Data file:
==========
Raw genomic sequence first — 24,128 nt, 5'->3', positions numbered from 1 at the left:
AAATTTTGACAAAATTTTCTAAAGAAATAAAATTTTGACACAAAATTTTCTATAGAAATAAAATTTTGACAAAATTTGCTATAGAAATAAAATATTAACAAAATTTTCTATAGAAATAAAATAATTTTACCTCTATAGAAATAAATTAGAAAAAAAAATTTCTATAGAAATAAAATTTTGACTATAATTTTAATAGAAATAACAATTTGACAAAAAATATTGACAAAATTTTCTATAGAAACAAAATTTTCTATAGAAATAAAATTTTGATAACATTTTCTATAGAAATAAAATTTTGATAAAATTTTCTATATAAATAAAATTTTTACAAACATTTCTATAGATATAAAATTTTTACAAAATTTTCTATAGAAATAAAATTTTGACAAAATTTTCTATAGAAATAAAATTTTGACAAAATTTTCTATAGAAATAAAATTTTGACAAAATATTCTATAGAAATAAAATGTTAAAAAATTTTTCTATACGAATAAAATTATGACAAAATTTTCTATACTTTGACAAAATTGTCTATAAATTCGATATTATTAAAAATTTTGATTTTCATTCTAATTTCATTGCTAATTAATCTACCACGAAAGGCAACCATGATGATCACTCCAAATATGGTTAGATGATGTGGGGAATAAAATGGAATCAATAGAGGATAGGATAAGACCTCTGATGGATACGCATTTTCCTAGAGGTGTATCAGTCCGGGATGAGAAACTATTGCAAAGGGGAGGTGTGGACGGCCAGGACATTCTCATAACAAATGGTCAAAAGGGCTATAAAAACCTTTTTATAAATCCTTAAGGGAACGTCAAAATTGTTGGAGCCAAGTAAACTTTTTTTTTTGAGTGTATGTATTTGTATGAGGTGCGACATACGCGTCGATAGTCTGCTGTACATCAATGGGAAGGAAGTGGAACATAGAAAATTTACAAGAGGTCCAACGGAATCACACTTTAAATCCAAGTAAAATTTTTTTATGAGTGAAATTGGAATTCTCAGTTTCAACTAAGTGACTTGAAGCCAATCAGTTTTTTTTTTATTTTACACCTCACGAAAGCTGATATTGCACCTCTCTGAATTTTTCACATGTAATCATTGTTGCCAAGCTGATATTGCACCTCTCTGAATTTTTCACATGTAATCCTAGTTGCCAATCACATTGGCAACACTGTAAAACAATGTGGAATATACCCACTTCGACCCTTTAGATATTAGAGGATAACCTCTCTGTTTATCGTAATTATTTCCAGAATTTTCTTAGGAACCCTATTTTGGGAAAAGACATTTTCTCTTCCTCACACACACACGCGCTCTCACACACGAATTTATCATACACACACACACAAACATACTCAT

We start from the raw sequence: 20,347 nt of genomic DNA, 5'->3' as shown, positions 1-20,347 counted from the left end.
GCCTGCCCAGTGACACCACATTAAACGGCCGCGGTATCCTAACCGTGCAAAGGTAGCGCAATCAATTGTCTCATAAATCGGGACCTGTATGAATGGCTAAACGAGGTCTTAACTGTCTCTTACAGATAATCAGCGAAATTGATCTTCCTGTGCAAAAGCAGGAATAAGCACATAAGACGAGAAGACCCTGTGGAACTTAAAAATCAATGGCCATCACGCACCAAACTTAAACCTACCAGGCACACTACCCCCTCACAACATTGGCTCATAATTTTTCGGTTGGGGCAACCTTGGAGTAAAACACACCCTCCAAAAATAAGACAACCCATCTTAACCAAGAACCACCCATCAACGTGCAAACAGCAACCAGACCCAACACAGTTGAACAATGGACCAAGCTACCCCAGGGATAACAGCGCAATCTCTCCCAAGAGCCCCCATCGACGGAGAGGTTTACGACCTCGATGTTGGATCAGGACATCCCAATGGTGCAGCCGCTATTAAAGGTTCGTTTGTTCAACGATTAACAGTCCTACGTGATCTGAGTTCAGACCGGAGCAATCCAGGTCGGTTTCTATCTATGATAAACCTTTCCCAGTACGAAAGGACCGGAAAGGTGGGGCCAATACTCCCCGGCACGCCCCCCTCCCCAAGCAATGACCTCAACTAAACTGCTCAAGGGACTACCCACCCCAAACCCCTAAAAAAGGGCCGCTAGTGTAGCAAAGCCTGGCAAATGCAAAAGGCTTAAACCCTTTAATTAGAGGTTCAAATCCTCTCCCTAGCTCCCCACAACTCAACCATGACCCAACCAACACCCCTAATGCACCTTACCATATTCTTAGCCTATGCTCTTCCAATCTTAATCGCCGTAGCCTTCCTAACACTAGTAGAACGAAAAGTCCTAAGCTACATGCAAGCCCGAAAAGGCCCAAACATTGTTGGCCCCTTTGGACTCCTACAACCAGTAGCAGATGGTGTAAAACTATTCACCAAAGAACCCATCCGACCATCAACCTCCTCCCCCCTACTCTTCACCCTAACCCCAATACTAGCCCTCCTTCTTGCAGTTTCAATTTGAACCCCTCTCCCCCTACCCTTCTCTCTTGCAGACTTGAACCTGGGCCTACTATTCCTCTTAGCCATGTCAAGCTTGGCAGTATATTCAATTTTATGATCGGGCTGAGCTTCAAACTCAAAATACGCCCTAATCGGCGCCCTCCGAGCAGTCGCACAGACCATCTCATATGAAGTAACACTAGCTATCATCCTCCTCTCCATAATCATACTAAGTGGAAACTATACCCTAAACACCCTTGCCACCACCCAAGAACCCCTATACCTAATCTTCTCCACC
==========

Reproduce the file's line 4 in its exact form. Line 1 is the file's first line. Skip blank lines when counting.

GCCTGCCCAGTGACACCACATTAAACGGCCGCGGTATCCTAACCGTGCAAAGGTAGCGCAATCAATTGTCTCATAAATCGGGACCTGTATGAATGGCTAAACGAGGTCTTAACTGTCTCTTACAGATAATCAGCGAAATTGATCTTCCTGTGCAAAAGCAGGAATAAGCACATAAGACGAGAAGACCCTGTGGAACTTAAAAATCAATGGCCATCACGCACCAAACTTAAACCTACCAGGCACACTACCCCCTCACAACATTGGCTCATAATTTTTCGGTTGGGGCAACCTTGGAGTAAAACACACCCTCCAAAAATAAGACAACCCATCTTAACCAAGAACCACCCATCAACGTGCAAACAGCAACCAGACCCAACACAGTTGAACAATGGACCAAGCTACCCCAGGGATAACAGCGCAATCTCTCCCAAGAGCCCCCATCGACGGAGAGGTTTACGACCTCGATGTTGGATCAGGACATCCCAATGGTGCAGCCGCTATTAAAGGTTCGTTTGTTCAACGATTAACAGTCCTACGTGATCTGAGTTCAGACCGGAGCAATCCAGGTCGGTTTCTATCTATGATAAACCTTTCCCAGTACGAAAGGACCGGAAAGGTGGGGCCAATACTCCCCGGCACGCCCCCCTCCCCAAGCAATGACCTCAACTAAACTGCTCAAGGGACTACCCACCCCAAACCCCTAAAAAAGGGCCGCTAGTGTAGCAAAGCCTGGCAAATGCAAAAGGCTTAAACCCTTTAATTAGAGGTTCAAATCCTCTCCCTAGCTCCCCACAACTCAACCATGACCCAACCAACACCCCTAATGCACCTTACCATATTCTTAGCCTATGCTCTTCCAATCTTAATCGCCGTAGCCTTCCTAACACTAGTAGAACGAAAAGTCCTAAGCTACATGCAAGCCCGAAAAGGCCCAAACATTGTTGGCCCCTTTGGACTCCTACAACCAGTAGCAGATGGTGTAAAACTATTCACCAAAGAACCCATCCGACCATCAACCTCCTCCCCCCTACTCTTCACCCTAACCCCAATACTAGCCCTCCTTCTTGCAGTTTCAATTTGAACCCCTCTCCCCCTACCCTTCTCTCTTGCAGACTTGAACCTGGGCCTACTATTCCTCTTAGCCATGTCAAGCTTGGCAGTATATTCAATTTTATGATCGGGCTGAGCTTCAAACTCAAAATACGCCCTAATCGGCGCCCTCCGAGCAGTCGCACAGACCATCTCATATGAAGTAACACTAGCTATCATCCTCCTCTCCATAATCATACTAAGTGGAAACTATACCCTAAACACCCTTGCCACCACCCAAGAACCCCTATACCTAATCTTCTCCACC